Meanwhile, towards the front of the trailer, the plan was to add two “wings” to the cabinet over the lounge since our year (2005) seems to be the only year in which the cabinets don’t extend wall to wall on the CCD models (normally, it’s one long white cabinet all the way across). The right side would hold the stereo and have a shelf for our camera bag and Ann’s purse and the left side would be a bookshelf. More templating with cardboard…


Fortunately, these pieces were the same (just flipped) for the other side.

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Fitting the stereo mounting sleeve into its compartment and the wings ready for finishing.

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Do I technically need to pay her time and a half considering her… situation?


People have asked about our “sconces” before. They’re just cheap IKEA lampshades attached to our reading lights with rubber bands. With the LED bulbs in the fixtures, there’s no problem with heat.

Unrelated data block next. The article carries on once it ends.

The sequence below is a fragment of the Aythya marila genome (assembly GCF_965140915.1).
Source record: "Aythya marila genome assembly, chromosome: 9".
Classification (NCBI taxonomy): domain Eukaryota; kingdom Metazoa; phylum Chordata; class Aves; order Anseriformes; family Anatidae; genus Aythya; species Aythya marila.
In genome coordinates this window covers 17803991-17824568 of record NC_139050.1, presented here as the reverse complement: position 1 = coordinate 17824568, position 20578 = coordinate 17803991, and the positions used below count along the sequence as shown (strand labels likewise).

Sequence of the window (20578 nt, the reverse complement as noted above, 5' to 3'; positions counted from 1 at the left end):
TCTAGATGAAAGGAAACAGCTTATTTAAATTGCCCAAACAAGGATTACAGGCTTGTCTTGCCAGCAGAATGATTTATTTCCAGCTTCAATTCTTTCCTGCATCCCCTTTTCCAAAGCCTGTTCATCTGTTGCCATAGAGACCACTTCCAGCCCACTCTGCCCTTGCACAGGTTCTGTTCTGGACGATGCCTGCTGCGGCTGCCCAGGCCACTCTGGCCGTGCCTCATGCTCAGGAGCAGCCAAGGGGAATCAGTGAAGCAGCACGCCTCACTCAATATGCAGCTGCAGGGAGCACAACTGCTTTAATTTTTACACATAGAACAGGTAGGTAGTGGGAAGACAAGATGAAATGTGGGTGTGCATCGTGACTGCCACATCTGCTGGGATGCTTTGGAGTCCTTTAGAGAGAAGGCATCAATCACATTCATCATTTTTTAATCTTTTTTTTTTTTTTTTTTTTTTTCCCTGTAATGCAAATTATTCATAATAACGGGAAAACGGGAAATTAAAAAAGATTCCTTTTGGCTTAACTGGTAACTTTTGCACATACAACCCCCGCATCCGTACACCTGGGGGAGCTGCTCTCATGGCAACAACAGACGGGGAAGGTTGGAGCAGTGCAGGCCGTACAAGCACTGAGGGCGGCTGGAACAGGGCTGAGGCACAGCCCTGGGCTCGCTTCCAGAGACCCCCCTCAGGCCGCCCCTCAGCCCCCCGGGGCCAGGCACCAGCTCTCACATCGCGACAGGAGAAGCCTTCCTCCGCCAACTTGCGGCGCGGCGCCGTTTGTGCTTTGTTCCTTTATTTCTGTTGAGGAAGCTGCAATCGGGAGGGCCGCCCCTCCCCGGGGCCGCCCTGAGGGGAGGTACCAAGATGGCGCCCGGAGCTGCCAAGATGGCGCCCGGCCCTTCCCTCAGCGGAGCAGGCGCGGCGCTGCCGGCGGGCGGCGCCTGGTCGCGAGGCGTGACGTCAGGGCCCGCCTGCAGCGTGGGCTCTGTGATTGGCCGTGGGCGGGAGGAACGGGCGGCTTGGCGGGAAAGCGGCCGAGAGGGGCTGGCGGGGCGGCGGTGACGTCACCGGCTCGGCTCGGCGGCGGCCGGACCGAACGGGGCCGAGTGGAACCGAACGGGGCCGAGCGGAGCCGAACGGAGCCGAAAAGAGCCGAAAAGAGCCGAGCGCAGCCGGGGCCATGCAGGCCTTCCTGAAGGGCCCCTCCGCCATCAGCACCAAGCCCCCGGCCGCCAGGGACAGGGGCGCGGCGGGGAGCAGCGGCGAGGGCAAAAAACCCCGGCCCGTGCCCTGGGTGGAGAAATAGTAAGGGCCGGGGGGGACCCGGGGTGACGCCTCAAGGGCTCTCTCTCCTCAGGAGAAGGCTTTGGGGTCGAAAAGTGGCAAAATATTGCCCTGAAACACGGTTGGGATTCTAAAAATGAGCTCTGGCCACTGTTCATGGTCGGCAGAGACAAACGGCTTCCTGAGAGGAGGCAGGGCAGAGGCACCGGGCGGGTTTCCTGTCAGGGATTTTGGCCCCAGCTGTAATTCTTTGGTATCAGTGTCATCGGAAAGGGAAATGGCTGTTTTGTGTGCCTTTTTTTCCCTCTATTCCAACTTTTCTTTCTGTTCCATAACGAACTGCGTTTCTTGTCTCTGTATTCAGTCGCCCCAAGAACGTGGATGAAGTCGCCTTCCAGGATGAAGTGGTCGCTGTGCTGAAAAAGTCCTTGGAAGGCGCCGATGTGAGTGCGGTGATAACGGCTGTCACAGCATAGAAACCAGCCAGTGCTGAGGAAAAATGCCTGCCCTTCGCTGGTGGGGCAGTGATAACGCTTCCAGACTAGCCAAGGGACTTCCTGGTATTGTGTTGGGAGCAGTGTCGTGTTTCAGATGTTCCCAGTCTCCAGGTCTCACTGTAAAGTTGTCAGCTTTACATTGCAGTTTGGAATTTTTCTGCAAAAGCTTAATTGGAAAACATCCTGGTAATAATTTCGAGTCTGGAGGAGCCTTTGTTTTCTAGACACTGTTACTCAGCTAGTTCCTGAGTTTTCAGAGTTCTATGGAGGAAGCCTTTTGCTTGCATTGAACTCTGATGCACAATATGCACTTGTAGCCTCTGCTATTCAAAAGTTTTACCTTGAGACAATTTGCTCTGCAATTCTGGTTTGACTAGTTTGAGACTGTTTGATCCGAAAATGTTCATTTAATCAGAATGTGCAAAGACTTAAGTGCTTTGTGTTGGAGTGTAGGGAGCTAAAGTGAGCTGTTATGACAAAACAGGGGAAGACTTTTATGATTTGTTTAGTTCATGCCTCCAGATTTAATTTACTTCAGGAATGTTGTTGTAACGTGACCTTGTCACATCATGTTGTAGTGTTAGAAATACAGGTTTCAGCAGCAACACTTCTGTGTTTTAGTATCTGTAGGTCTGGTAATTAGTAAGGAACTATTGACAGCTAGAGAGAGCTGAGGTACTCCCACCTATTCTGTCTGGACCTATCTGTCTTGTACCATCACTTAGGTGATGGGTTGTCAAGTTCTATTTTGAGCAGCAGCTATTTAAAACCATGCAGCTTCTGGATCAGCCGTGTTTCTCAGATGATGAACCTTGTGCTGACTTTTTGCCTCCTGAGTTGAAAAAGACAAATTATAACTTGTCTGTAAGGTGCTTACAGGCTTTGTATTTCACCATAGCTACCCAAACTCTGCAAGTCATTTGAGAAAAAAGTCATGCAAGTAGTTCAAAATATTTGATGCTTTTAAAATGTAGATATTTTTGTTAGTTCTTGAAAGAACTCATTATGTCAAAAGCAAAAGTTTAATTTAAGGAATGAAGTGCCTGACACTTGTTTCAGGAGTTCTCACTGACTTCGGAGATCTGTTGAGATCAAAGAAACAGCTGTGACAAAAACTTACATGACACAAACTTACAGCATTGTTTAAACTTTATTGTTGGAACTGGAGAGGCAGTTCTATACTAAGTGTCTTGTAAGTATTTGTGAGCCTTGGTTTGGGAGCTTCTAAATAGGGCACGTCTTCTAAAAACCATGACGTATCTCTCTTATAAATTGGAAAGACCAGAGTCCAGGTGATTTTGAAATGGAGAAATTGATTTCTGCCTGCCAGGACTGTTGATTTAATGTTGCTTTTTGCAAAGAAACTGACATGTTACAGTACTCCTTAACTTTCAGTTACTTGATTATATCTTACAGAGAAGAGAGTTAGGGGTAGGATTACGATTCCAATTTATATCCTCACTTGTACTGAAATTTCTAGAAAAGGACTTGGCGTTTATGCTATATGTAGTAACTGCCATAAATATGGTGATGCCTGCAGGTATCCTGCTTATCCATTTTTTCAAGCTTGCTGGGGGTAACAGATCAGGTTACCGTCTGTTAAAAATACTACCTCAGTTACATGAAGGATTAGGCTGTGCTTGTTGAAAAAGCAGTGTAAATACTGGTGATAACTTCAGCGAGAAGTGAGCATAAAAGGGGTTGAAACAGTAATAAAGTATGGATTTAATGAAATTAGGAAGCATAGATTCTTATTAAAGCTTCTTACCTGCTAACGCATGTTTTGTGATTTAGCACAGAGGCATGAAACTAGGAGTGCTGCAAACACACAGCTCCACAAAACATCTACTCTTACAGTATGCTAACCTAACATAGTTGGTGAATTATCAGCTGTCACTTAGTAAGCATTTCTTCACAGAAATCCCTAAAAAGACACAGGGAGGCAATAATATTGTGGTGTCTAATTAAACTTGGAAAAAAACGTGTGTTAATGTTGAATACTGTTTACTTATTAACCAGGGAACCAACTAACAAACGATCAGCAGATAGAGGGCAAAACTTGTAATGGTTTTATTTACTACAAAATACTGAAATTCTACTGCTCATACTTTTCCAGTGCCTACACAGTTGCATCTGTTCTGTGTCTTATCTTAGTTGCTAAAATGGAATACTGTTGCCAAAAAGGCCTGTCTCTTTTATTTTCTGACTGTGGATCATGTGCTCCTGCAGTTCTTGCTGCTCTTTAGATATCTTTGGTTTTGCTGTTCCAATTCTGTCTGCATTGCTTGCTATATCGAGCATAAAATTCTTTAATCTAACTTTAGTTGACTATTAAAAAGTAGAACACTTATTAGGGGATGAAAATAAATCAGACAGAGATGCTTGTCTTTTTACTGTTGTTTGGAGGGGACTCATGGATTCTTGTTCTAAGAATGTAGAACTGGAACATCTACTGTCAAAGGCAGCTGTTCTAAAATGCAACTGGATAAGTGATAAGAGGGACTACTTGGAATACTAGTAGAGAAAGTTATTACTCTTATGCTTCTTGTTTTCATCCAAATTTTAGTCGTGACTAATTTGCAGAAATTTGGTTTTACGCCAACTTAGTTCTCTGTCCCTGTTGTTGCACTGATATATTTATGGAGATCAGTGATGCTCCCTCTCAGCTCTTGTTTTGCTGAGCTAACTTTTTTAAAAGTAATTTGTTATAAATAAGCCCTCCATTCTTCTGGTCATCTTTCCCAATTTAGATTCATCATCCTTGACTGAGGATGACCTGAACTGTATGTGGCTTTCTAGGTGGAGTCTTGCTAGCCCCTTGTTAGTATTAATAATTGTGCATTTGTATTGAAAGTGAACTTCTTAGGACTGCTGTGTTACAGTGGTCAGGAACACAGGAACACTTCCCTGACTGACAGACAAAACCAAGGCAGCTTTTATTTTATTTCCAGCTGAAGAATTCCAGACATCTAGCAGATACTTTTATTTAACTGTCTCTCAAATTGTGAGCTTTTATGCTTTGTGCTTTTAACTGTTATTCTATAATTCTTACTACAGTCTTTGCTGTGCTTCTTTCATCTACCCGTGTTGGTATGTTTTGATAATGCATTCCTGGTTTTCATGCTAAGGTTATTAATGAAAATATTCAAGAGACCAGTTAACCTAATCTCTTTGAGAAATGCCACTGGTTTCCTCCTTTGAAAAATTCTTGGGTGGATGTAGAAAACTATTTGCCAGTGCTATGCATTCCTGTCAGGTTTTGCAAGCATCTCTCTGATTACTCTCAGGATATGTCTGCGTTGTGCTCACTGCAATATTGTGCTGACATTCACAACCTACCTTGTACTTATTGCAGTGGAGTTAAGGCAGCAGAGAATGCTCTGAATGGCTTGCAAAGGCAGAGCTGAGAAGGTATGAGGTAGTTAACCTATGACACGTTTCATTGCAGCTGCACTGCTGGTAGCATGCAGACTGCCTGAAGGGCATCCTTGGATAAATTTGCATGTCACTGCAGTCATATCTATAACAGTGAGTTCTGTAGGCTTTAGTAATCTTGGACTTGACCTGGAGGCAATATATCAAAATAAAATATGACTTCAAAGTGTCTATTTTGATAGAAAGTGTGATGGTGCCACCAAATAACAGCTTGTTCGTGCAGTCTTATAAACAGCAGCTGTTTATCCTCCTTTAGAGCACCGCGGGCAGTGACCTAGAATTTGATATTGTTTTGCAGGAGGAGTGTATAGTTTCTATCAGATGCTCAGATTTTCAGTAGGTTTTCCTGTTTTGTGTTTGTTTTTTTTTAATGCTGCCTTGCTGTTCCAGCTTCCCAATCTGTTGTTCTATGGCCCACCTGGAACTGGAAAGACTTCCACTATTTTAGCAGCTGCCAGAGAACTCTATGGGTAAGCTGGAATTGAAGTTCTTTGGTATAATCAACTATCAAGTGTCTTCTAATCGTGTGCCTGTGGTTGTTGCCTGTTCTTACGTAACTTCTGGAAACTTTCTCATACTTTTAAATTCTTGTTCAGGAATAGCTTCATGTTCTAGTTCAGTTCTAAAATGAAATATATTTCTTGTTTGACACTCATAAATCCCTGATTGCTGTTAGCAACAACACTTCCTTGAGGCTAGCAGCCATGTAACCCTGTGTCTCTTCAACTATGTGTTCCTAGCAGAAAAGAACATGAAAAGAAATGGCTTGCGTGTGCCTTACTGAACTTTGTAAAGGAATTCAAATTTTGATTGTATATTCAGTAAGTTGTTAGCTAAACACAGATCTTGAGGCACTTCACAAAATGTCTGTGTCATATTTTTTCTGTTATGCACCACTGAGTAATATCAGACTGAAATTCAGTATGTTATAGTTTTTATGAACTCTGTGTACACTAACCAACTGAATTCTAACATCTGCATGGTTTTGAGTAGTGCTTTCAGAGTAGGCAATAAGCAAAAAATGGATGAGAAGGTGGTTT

You may remember that the switch with the blue light is a subwoofer cut off to prevent a cycling hum while running on inverter power and to save battery life when boondocking. Or you may not remember, but… well, that’s what it is. There was also room for a little charging nook to the right with a USB cable coming off the back of the stereo.


You can also catch a glimpse of the corner of another little finishing touch project, a new spot for the magnet collection to make more room on the chalkboard front of the fridge. At first, we tried a magnetic tape from the craft store, but the magnets barely stuck, much like our results when first trying magnetic paint on the fridge front. In the end, the solution was the same in both cases; Use metal. We used a galvanized metal sheet for the fridge front and used thin Simpson Strong Tie straps secured with 3M tape to hold the magnets over the lounge. We’ll let ya know how well they stay while rattling down the road, but we’d never had a problem on the fridge.